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Female Teacher: Hunting

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Junichi Suzuki
Yuki Kazamatsuri
Yoko Azusa
Kyoko Ito
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During the 1970’s while American cult film lovers were frequenting the Grindhouse and drive-in scenes, in Japan, Nikkatsu was making a name for itself with its “Roman Porno” erotic line. Between 1971 and 1989 the studio released over a thousand “Pink Cinema” films, and now thanks to Impulse pictures, those of us in America are finally going to get to see (at least 25 of) them for the first time.  Subtitled, chock full of half-naked Asian cuties and filled with all manner of bizarre Japanese fetishism, let us examine this collection in order of release and see if American audiences have a “yen” for this sort of thing?

Another carnal take on the classroom by Nikkatsu and here is the seating chart synopsis of victims/ and offenders. A young student named Midori accuses another student named Daisuke of raping her after her clothes were found the next morning in the school pool. A well-meaning but woefully outmatched teacher named Sakatani encourages Daisuke to remain in school and fight the charges leveled against him. For this Daisuke throws her to the ground but does not rape her as if to proclaim how innocent he is by letting her go. Odd logic indeed especially as in the very next scene Daisuke stops by the school broadcast booth where Midori is working and rapes her while turning the audio on so everyone can hear her female shame (or is it his masculine primal scream?) announcing his outrage and vindication to the world? I suppose it matters not, for in a Pink Cinema film they are usually one and the same.  

Of course because Mrs. Sakatani is beautiful, a teacher and woefully naïve (as are the female main characters in these films) you just know that we are going to be seeking more of her and by this I am not talking character exposition either.  The film follows her affair with a skeezy Policeman who meets with her in an out of the way cabin shortly after the story suggests she had recently terminated the pregnancy of what could have only been his love child. Their scenes of lovemaking are consensual but so devoid of warmth and human kindness it makes the rapes in this film almost look tender and consensual by contrast.

Meanwhile a disgraced Daisuke has dropped out of school and wanders the streets of the Japanese underground until he is adopted by a strange Yakusa looking street hustler who plays kind of bizarre father figure to him.  By night the elderly tattooed man shares his young girlfriend with him sexually, and by day they work his beachside fish stand on a seaside resort town looks like the Japanese version of Coney Island.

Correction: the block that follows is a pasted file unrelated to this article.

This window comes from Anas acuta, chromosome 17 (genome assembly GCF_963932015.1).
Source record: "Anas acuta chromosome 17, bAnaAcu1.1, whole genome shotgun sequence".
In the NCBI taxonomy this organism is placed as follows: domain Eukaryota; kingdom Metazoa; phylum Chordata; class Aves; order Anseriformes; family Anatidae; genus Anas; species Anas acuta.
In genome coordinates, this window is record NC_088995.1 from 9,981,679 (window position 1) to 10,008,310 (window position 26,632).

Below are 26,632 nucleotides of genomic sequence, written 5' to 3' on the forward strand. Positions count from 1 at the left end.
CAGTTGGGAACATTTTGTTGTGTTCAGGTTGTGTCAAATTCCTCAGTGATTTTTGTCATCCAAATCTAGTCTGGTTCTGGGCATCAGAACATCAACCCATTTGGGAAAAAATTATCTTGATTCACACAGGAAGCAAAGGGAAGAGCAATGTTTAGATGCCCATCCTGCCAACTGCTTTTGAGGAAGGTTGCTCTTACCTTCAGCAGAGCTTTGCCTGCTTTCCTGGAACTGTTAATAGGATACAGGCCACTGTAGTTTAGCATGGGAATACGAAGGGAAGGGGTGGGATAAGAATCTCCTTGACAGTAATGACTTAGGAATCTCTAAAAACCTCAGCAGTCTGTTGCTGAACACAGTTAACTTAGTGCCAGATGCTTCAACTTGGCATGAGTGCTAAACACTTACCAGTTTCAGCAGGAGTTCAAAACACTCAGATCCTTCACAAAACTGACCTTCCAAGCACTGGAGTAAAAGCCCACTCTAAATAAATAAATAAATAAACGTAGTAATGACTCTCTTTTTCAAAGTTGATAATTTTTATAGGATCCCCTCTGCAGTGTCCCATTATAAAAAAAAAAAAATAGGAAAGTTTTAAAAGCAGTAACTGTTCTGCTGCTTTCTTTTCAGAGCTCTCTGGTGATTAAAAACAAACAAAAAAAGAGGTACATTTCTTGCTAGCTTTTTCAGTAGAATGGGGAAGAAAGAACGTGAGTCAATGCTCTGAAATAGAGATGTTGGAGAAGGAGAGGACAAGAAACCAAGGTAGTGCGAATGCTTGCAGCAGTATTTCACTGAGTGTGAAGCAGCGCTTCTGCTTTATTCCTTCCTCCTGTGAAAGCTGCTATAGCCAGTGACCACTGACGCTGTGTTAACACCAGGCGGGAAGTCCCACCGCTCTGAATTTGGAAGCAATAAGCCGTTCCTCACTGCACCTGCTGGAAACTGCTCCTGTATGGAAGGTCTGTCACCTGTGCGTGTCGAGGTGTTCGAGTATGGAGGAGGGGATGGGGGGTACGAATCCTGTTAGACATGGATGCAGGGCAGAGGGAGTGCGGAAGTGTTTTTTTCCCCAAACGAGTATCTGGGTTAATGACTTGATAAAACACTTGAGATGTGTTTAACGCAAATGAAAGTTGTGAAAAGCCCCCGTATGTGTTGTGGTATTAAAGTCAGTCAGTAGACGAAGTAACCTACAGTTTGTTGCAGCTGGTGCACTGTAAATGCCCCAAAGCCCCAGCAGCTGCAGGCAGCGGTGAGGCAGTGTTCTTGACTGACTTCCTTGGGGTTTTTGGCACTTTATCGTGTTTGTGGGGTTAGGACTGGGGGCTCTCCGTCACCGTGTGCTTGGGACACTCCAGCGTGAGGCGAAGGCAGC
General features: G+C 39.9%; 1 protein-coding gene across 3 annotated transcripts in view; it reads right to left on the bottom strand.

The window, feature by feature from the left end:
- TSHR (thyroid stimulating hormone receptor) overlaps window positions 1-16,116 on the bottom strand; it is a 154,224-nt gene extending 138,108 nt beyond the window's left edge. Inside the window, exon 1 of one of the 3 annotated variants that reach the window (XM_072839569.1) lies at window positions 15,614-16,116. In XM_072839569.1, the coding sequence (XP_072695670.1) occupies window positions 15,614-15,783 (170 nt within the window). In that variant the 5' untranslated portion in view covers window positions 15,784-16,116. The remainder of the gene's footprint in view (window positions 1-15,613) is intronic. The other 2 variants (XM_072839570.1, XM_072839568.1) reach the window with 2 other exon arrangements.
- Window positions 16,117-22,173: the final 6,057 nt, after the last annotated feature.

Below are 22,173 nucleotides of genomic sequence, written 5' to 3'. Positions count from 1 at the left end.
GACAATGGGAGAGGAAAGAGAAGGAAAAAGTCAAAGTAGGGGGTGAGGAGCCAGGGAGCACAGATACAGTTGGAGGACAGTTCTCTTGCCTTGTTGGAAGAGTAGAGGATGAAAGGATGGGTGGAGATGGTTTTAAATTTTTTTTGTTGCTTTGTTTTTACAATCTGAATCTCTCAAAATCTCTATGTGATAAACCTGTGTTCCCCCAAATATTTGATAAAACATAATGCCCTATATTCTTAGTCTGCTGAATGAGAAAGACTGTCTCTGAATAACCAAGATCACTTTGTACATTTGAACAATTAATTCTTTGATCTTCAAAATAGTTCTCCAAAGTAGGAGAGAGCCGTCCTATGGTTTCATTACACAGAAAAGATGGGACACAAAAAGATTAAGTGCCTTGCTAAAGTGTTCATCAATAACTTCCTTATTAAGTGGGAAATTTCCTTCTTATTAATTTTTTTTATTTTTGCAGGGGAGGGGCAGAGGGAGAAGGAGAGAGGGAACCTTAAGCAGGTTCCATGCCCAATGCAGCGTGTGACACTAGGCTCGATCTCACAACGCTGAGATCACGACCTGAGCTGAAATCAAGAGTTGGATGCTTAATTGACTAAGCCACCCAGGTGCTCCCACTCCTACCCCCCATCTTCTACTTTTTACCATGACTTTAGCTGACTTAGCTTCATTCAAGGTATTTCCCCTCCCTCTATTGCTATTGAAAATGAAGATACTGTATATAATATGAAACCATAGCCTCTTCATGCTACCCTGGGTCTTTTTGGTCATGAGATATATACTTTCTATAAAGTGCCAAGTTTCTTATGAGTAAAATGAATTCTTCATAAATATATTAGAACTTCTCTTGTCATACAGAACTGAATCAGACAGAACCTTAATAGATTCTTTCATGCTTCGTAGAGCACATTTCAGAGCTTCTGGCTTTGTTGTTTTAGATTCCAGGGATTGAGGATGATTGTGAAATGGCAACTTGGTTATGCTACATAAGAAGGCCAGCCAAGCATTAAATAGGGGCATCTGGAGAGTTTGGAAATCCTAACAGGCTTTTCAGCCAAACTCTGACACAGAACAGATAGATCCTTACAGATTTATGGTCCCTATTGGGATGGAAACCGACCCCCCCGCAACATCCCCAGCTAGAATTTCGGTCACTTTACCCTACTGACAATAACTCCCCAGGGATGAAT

Through a chance meeting the dropout student and emotionally starved teacher meet again.  Even though by this time in the film it becomes all too clear that while Daisuke never raped Midori (at least not until that incident in the audio booth) he ignores Mrs Sakatani when she tries to encourage him to come back to school to proclaim his innocence.  When she persists, he then rapes her as well, as if to show her the gravity of the slander and dishonor it has caused him (even as once again makes it true).

Look, I am going to say it right here, this is an absolute offensive and evil mess as seen through a pair of Western Eyes or by film devotees belonging to any non-Japanese culture where rape is simply not a victimless crime to be tossed onscreen to resolve all conflicts like so many slap fights in a soap opera.  But amidst the all the bizarre plot devices and contrivances this is an absolutely beautiful film, even if from only a technical standpoint that has NOTHING to do with the naked scenes or depictions of sexual violence. For the first time in memory the characters in a pink cinema film have distinct emotions, motivations and personalities other than simple victim or aggressor.  Moreover there are themes of deep recurrent symbolism involving pet fish that foreshadow the events in the movie and makes deep commentary on the nature of difficult moments if not existence.  Finally, the cinematography is far better than we are used to getting in this series as the camera occasionally focuses on symbolic non-sexual objects, such as a close up on a woman’s discarded heel as it is slowly being swept away by the tide or a God’s eye view of a rainstorm during one of the assaults that makes you almost certain it somehow had to be done in CGI (if it wasn’t made in 82).  

As much as I liked it, I must concede that there is no way that American cult audiences will ever accept a film where rape is used as a primary element of character development in a serious drama. Also, there was too much screen fogging during the more lurid moments when some artful camera mis-direction or natural foreground obfuscation would have been a more pleasing way to comply with Japanese censorship edicts. Still, despite these misgivings I think this is the second best installment of the thirteen volume series I have seen thus far, second only to EROS SCHOOL: FEELS SO GOOD.

Furthermore, or those of you scoring at home this is the third Female Teacher Pink Cinema film I have reviewed thus far. Other reviews for this pink cinema subseries can be read here and here.  While there is obviously no continuity between these various films, devout collectors of “Teachers in Peril” films who can’t afford to buy all installments of this series may appreciate this heads up. Happy Hunting.

Extras include the usual film trailer and a booklet by Jasper Sharp

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